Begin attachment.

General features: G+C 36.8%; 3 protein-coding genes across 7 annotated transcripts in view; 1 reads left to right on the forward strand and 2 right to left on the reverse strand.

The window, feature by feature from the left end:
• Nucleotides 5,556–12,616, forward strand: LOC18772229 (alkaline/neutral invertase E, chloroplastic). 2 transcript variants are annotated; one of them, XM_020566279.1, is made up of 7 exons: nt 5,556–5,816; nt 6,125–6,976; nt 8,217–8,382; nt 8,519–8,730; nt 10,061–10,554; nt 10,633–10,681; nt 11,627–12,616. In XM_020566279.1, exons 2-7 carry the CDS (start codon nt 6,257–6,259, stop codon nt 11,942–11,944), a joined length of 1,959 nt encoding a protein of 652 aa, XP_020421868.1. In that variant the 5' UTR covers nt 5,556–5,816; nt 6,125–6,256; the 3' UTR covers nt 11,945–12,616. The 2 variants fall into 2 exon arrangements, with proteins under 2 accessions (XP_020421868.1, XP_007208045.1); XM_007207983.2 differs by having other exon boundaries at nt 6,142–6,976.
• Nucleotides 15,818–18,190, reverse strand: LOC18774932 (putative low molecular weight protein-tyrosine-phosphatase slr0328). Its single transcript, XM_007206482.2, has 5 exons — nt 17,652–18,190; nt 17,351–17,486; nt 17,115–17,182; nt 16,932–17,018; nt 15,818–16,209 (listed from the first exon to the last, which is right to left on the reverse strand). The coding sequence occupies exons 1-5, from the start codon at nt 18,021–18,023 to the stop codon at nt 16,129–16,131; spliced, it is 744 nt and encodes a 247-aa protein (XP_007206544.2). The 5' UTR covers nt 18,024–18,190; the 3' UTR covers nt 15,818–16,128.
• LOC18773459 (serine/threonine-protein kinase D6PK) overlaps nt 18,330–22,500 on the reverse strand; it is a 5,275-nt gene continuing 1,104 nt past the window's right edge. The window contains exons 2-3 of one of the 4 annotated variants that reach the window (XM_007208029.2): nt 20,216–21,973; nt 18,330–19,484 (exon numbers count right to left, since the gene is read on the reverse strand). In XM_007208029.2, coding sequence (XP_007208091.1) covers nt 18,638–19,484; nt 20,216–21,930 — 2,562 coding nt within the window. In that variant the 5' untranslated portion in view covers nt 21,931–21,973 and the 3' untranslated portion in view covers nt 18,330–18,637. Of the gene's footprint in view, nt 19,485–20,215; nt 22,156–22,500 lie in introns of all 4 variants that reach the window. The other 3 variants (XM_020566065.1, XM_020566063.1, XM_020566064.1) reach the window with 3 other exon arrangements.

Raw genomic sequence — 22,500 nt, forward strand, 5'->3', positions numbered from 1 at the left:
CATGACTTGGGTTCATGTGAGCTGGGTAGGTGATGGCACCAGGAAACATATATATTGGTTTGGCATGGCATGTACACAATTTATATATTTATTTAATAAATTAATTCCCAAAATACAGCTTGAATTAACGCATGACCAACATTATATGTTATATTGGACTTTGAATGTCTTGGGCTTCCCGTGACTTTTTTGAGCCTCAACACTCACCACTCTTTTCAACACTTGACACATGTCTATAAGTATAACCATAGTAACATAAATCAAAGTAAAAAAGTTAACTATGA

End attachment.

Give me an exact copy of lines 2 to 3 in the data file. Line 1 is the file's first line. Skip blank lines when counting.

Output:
The window, feature by feature from the left end:
• Nucleotides 5,556–12,616, forward strand: LOC18772229 (alkaline/neutral invertase E, chloroplastic). 2 transcript variants are annotated; one of them, XM_020566279.1, is made up of 7 exons: nt 5,556–5,816; nt 6,125–6,976; nt 8,217–8,382; nt 8,519–8,730; nt 10,061–10,554; nt 10,633–10,681; nt 11,627–12,616. In XM_020566279.1, exons 2-7 carry the CDS (start codon nt 6,257–6,259, stop codon nt 11,942–11,944), a joined length of 1,959 nt encoding a protein of 652 aa, XP_020421868.1. In that variant the 5' UTR covers nt 5,556–5,816; nt 6,125–6,256; the 3' UTR covers nt 11,945–12,616. The 2 variants fall into 2 exon arrangements, with proteins under 2 accessions (XP_020421868.1, XP_007208045.1); XM_007207983.2 differs by having other exon boundaries at nt 6,142–6,976.